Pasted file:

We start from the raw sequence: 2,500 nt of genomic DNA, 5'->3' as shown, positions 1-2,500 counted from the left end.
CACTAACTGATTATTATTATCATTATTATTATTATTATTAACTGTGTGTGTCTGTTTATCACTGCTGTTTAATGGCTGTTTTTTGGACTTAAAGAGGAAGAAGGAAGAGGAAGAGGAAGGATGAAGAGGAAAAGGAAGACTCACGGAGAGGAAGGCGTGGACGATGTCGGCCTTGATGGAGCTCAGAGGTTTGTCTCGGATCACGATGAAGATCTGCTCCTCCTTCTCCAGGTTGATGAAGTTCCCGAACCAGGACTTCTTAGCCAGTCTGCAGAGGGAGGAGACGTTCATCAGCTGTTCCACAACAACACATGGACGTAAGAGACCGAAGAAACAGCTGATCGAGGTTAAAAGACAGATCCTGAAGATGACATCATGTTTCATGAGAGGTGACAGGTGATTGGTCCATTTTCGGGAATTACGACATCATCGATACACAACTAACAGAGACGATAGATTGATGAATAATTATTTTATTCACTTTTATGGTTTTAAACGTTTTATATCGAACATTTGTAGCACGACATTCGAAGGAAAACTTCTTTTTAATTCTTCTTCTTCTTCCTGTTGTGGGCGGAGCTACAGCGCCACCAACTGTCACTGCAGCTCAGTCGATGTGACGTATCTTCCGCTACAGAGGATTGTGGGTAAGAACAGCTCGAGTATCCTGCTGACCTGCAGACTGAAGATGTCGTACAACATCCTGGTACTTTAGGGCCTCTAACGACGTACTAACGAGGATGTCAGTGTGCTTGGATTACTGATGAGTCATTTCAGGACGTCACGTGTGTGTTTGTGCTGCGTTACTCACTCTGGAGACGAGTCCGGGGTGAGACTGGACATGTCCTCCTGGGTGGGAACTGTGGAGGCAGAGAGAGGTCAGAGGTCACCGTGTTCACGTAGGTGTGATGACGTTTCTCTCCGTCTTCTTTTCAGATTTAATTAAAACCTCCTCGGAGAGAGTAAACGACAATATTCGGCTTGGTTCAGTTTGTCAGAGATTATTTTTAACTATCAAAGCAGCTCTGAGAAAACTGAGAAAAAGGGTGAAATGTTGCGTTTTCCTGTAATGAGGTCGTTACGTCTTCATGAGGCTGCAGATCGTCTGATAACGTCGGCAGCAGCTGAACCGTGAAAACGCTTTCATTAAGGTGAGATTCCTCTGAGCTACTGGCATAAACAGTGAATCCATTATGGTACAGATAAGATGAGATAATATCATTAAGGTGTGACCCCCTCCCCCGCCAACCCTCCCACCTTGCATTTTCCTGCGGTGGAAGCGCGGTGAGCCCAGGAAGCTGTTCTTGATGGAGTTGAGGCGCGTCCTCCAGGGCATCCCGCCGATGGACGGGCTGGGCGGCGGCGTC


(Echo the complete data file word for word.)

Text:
We start from the raw sequence: 2,500 nt of genomic DNA, 5'->3' as shown, positions 1-2,500 counted from the left end.
CACTAACTGATTATTATTATCATTATTATTATTATTATTAACTGTGTGTGTCTGTTTATCACTGCTGTTTAATGGCTGTTTTTTGGACTTAAAGAGGAAGAAGGAAGAGGAAGAGGAAGGATGAAGAGGAAAAGGAAGACTCACGGAGAGGAAGGCGTGGACGATGTCGGCCTTGATGGAGCTCAGAGGTTTGTCTCGGATCACGATGAAGATCTGCTCCTCCTTCTCCAGGTTGATGAAGTTCCCGAACCAGGACTTCTTAGCCAGTCTGCAGAGGGAGGAGACGTTCATCAGCTGTTCCACAACAACACATGGACGTAAGAGACCGAAGAAACAGCTGATCGAGGTTAAAAGACAGATCCTGAAGATGACATCATGTTTCATGAGAGGTGACAGGTGATTGGTCCATTTTCGGGAATTACGACATCATCGATACACAACTAACAGAGACGATAGATTGATGAATAATTATTTTATTCACTTTTATGGTTTTAAACGTTTTATATCGAACATTTGTAGCACGACATTCGAAGGAAAACTTCTTTTTAATTCTTCTTCTTCTTCCTGTTGTGGGCGGAGCTACAGCGCCACCAACTGTCACTGCAGCTCAGTCGATGTGACGTATCTTCCGCTACAGAGGATTGTGGGTAAGAACAGCTCGAGTATCCTGCTGACCTGCAGACTGAAGATGTCGTACAACATCCTGGTACTTTAGGGCCTCTAACGACGTACTAACGAGGATGTCAGTGTGCTTGGATTACTGATGAGTCATTTCAGGACGTCACGTGTGTGTTTGTGCTGCGTTACTCACTCTGGAGACGAGTCCGGGGTGAGACTGGACATGTCCTCCTGGGTGGGAACTGTGGAGGCAGAGAGAGGTCAGAGGTCACCGTGTTCACGTAGGTGTGATGACGTTTCTCTCCGTCTTCTTTTCAGATTTAATTAAAACCTCCTCGGAGAGAGTAAACGACAATATTCGGCTTGGTTCAGTTTGTCAGAGATTATTTTTAACTATCAAAGCAGCTCTGAGAAAACTGAGAAAAAGGGTGAAATGTTGCGTTTTCCTGTAATGAGGTCGTTACGTCTTCATGAGGCTGCAGATCGTCTGATAACGTCGGCAGCAGCTGAACCGTGAAAACGCTTTCATTAAGGTGAGATTCCTCTGAGCTACTGGCATAAACAGTGAATCCATTATGGTACAGATAAGATGAGATAATATCATTAAGGTGTGACCCCCTCCCCCGCCAACCCTCCCACCTTGCATTTTCCTGCGGTGGAAGCGCGGTGAGCCCAGGAAGCTGTTCTTGATGGAGTTGAGGCGCGTCCTCCAGGGCATCCCGCCGATGGACGGGCTGGGCGGCGGCGTC